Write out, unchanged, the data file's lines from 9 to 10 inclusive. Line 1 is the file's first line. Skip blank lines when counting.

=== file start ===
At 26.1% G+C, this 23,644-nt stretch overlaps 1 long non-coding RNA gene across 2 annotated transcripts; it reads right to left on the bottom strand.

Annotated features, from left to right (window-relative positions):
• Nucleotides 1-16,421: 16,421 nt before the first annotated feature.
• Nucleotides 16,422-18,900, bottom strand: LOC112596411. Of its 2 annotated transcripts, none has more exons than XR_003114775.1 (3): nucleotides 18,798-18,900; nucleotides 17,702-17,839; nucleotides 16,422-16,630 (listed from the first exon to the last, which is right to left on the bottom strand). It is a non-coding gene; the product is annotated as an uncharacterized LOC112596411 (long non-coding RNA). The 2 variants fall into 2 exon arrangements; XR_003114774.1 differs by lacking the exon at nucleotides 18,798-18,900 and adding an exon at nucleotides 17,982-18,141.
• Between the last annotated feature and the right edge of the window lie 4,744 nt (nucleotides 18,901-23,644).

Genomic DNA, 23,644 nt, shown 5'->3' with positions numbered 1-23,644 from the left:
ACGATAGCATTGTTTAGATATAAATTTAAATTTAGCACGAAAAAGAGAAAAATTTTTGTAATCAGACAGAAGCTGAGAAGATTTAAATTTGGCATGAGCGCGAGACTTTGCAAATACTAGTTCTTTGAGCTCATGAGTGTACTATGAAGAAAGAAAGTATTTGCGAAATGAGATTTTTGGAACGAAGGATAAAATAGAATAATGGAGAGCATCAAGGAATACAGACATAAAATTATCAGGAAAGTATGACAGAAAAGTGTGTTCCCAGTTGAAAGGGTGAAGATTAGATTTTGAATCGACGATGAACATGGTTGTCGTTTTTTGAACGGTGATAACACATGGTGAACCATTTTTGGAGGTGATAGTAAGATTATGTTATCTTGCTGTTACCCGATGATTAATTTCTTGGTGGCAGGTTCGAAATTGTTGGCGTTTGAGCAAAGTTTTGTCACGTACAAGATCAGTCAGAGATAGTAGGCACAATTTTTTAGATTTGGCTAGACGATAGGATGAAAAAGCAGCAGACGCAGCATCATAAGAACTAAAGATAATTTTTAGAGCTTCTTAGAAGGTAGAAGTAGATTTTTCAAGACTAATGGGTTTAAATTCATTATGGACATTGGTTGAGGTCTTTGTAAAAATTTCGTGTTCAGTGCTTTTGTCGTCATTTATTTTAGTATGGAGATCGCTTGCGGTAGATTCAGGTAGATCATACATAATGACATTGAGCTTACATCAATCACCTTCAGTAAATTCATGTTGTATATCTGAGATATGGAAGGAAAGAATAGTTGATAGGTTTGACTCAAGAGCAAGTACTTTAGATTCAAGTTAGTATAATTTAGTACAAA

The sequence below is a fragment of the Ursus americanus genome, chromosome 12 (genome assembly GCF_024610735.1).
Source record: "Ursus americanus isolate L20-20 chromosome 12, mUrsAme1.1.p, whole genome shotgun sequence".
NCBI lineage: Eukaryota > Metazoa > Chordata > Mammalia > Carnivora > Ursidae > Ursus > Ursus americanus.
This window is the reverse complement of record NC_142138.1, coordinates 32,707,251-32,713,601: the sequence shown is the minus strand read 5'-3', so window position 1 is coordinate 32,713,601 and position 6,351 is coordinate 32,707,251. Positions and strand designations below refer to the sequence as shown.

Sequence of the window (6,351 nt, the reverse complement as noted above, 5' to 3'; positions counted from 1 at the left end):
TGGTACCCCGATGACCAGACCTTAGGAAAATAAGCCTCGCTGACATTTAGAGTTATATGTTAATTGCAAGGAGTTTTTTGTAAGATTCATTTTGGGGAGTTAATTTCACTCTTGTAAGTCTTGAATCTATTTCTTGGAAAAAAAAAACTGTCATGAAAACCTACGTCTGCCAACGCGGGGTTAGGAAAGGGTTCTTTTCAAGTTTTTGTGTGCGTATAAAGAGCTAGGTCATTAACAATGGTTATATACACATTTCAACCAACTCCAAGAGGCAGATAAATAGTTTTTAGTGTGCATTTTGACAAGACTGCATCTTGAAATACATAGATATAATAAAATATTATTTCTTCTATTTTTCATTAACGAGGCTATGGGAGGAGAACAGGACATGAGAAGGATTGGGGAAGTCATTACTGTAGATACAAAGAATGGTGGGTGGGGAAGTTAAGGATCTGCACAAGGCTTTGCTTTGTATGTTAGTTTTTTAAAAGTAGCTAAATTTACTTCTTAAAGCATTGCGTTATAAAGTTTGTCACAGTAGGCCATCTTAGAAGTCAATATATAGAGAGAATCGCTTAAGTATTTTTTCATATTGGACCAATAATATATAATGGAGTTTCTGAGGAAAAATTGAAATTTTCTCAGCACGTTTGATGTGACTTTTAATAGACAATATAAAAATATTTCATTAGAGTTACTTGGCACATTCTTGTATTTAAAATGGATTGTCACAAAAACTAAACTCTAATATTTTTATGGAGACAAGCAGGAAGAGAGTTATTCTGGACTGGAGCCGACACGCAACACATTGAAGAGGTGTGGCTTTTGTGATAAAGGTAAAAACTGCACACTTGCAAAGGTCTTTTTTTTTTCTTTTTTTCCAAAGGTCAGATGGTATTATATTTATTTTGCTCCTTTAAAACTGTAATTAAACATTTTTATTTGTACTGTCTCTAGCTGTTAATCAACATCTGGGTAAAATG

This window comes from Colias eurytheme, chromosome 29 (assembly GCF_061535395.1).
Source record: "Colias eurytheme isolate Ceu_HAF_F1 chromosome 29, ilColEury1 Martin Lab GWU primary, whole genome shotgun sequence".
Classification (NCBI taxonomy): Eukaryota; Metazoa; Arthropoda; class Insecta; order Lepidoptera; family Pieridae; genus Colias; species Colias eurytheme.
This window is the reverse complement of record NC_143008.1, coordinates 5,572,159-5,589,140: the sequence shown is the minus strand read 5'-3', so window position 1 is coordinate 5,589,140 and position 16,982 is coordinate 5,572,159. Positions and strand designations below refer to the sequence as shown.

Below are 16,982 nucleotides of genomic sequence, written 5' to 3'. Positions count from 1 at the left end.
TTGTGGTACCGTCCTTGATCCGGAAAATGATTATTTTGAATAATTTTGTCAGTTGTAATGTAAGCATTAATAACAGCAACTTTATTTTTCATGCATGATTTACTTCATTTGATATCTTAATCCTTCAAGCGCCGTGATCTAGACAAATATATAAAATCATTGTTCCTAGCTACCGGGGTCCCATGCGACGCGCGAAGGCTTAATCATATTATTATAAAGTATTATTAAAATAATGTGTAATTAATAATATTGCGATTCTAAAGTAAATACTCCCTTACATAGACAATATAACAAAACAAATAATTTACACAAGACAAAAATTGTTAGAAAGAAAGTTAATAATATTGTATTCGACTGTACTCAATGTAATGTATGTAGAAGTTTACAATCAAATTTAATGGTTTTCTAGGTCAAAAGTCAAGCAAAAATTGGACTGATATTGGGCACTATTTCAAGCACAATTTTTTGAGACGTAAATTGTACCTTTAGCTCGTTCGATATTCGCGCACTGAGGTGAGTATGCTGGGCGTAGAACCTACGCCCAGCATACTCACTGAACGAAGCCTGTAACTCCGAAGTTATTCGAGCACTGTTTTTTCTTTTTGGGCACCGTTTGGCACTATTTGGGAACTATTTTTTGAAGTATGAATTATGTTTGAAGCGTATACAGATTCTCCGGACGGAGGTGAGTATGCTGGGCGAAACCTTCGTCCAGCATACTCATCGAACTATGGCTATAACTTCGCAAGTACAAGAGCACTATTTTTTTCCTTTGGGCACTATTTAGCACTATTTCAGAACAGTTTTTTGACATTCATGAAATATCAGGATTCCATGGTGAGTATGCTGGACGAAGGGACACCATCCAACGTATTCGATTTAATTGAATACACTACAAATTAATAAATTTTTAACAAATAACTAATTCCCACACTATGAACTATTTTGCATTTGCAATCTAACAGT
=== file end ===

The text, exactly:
Source record: "Ursus americanus isolate L20-20 chromosome 12, mUrsAme1.1.p, whole genome shotgun sequence".
NCBI lineage: Eukaryota > Metazoa > Chordata > Mammalia > Carnivora > Ursidae > Ursus > Ursus americanus.